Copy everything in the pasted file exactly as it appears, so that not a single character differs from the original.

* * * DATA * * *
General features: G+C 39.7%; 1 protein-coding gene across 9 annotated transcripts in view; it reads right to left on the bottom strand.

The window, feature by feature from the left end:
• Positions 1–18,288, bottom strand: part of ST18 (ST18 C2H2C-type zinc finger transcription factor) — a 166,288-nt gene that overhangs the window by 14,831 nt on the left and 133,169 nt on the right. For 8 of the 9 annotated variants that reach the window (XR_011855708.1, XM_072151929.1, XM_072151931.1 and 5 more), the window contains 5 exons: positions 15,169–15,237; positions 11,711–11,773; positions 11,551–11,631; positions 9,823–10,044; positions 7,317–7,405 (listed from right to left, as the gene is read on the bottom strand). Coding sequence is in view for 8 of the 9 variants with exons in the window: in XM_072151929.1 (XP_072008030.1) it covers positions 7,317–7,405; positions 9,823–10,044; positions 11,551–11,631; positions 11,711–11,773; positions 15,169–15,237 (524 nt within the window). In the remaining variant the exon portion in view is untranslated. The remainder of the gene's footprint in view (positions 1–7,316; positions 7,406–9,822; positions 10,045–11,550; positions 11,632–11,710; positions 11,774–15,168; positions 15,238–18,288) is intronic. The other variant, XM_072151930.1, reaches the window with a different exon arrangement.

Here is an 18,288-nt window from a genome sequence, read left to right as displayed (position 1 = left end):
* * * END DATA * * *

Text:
General features: G+C 39.7%; 1 protein-coding gene across 9 annotated transcripts in view; it reads right to left on the bottom strand.

The window, feature by feature from the left end:
• Positions 1–18,288, bottom strand: part of ST18 (ST18 C2H2C-type zinc finger transcription factor) — a 166,288-nt gene that overhangs the window by 14,831 nt on the left and 133,169 nt on the right. For 8 of the 9 annotated variants that reach the window (XR_011855708.1, XM_072151929.1, XM_072151931.1 and 5 more), the window contains 5 exons: positions 15,169–15,237; positions 11,711–11,773; positions 11,551–11,631; positions 9,823–10,044; positions 7,317–7,405 (listed from right to left, as the gene is read on the bottom strand). Coding sequence is in view for 8 of the 9 variants with exons in the window: in XM_072151929.1 (XP_072008030.1) it covers positions 7,317–7,405; positions 9,823–10,044; positions 11,551–11,631; positions 11,711–11,773; positions 15,169–15,237 (524 nt within the window). In the remaining variant the exon portion in view is untranslated. The remainder of the gene's footprint in view (positions 1–7,316; positions 7,406–9,822; positions 10,045–11,550; positions 11,632–11,710; positions 11,774–15,168; positions 15,238–18,288) is intronic. The other variant, XM_072151930.1, reaches the window with a different exon arrangement.

Here is an 18,288-nt window from a genome sequence, read left to right as displayed (position 1 = left end):